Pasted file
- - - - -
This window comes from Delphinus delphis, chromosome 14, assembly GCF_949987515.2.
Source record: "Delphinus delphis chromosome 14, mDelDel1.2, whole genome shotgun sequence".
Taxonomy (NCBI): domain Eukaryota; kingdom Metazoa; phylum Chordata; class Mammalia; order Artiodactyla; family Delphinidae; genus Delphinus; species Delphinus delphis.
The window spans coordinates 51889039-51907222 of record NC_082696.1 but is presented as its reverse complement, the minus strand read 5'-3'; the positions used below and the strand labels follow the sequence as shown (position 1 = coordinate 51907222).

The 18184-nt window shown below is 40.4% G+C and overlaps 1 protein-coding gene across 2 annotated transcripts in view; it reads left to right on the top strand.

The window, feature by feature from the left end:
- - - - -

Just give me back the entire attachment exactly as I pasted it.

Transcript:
This window comes from Delphinus delphis, chromosome 14, assembly GCF_949987515.2.
Source record: "Delphinus delphis chromosome 14, mDelDel1.2, whole genome shotgun sequence".
Taxonomy (NCBI): domain Eukaryota; kingdom Metazoa; phylum Chordata; class Mammalia; order Artiodactyla; family Delphinidae; genus Delphinus; species Delphinus delphis.
The window spans coordinates 51889039-51907222 of record NC_082696.1 but is presented as its reverse complement, the minus strand read 5'-3'; the positions used below and the strand labels follow the sequence as shown (position 1 = coordinate 51907222).

The 18184-nt window shown below is 40.4% G+C and overlaps 1 protein-coding gene across 2 annotated transcripts in view; it reads left to right on the top strand.

The window, feature by feature from the left end: